Designing a Brochure for your Business
Brochure design 101 | Four steps to success.
Want to create a brochure, but aren’t quite sure how? When it comes to designing effective brochures, there’s a lot to consider. And that can be quite nerve-wracking, especially if you’ve never headed up a design project before. But don’t worry – we’ll give you a crash course in this article.
It’s true that a lot of business information is now communicated online. However, physically getting your ideas into the right hands (or folders, bulletin boards or bags) can still be a great addition to your marketing campaign.
So, how exactly do you make a brochure?
#1 Decide on your call to action (CTA)
The call to action is usually the last piece of content in any marketing copy, but it’s also the most important one. That’s why we recommend deciding on it first.
A call to action could be:
- Reaching out to one of your consultants via phone
- Heading online to subscribe to your service
- Exploring your product line further
Each of these CTAs is different, so the journey your reader will go on to get to that action will also be different. That’s why, whether you’re outsourcing to a design professional or producing the brochure yourself, the CTA should inform every design and copy decision you make.
#2 Choose your brochure size and layout
The next step is to pick the size and layout of your brochure. We have four sizes to choose from:
- A4 brochures
- A5 brochures
- A6 brochures
- DL brochures
Each size can also come in a range of brochure folds .
The best size and fold for your brochure will depend on two factors:
- How much information you have to communicate
- How your reader is likely to consume that information
A bi-fold brochure is perfect for an information-light campaign, like introducing a new product to existing clients, or a price list. But for meatier campaigns, we recommend either a tri-fold or an accordion fold brochure. These options create more sections to spread your copy or other reference information across.
We recommend starting by making a list of all the points you want to include. Allow one section per main point. Then add in space for the cover and additional resources, such as contact information. This tells you how many sections your brochure will need.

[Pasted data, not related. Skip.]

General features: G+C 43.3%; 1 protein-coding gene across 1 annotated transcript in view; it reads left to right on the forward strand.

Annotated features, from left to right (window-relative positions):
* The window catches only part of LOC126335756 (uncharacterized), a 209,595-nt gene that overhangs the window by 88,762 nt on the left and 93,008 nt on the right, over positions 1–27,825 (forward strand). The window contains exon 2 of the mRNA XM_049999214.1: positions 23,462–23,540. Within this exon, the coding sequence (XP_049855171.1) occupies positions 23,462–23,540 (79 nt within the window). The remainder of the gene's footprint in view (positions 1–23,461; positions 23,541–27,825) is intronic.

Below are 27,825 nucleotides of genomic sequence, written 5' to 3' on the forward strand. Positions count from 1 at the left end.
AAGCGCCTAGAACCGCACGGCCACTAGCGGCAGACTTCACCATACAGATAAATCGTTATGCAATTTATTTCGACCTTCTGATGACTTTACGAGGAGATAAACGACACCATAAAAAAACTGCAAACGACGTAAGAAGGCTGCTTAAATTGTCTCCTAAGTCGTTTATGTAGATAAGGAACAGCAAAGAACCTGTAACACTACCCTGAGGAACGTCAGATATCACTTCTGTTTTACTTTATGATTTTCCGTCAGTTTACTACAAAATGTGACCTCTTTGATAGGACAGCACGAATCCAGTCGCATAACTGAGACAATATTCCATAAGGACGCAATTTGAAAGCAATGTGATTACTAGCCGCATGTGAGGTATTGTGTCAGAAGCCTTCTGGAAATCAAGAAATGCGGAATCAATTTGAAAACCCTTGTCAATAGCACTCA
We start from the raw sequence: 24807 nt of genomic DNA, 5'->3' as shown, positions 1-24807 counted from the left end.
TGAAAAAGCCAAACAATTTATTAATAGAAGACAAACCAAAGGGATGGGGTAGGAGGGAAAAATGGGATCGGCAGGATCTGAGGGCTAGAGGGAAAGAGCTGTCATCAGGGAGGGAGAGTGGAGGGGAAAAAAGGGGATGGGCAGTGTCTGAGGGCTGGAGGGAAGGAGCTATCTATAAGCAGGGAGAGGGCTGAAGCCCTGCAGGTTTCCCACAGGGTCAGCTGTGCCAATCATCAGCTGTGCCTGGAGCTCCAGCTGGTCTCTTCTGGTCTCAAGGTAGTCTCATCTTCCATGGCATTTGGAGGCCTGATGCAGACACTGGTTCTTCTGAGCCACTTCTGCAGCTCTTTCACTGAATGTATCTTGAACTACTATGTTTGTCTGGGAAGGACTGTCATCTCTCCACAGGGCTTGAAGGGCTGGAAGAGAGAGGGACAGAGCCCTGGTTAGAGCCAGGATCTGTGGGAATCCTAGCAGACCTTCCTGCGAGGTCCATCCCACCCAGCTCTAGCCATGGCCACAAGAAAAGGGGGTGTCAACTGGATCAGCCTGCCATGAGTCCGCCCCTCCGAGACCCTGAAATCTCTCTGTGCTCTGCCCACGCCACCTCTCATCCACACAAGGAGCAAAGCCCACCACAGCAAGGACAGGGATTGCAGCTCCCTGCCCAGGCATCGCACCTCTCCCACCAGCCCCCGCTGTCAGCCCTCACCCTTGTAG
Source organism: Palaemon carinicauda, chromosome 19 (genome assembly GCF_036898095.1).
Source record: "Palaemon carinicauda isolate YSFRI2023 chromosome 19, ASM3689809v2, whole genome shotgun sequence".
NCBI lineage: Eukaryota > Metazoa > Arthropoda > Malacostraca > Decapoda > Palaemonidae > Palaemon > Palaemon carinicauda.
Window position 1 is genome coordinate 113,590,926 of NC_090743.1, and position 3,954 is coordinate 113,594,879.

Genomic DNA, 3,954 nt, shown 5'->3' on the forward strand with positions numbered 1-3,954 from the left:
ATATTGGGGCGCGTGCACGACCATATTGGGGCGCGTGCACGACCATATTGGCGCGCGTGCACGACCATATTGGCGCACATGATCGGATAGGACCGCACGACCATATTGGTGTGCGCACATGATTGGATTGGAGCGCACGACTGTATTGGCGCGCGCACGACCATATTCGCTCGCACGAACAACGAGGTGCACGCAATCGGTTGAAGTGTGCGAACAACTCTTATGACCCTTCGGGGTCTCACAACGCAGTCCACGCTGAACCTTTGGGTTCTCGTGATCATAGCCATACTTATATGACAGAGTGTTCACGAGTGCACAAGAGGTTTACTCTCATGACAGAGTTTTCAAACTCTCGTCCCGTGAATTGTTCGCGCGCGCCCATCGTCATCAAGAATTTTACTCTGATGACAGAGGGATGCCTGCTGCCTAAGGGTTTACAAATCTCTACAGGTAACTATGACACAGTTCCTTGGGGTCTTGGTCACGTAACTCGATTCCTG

Tip: read our article 'What to put in a business brochure' if you want a detailed guide to the information to include.
#3 Write and design your brochure
The beauty of printed marketing products is that they’re tangible items that connect the reader to your business. The downside of this is that if your brochure is of poor quality, the reader is likely to assume that your business and products will be too.
So make sure any copy gets straight to the point. Use strong headlines, along with direct speech. And, of course, write your copy in a voice that reflects your business’s persona.
Then, when it comes to visual design elements, ensure they fit well with your brand’s identity. Check your style guide (if you have one) carefully, and take note of font and colour suggestions before you start designing, or briefing your graphic designer.
Unlike with online marketing, printed products also give you a chance to communicate your brand values through print quality and paper stock. If you’re a non-profit, you probably don’t want to use premium, top-of-the-line paper stock. Doing so might give the subtle message that you’re extravagant with spending your donors’ money.
On the other hand, if you’re a luxury brand with high-ticket items, you need a paper stock that reflects that status. Customers are likely to assume that if you skimp on your marketing, you probably skimp on product quality as well.
#4 Order a brochure sample
If you leave yourself enough time to do so, getting a brochure sample is a great idea. A sample can show you exactly what your brochure will look like, saving you money in the long run if something’s not 100% right. Samples also give you a feel for the paper weight, print quality and font size, allowing you to change something up if it doesn’t look or feel the way you thought it would.
Regardless of whether you order a sample, we highly recommend paying extra attention to proofreading the copy in your brochure. Ideally, get someone outside of the design process to do this, as they’ll come to the brochure with ‘fresh eyes’.
Start designing today
Ready to produce a brochure for your business? Let’s get started!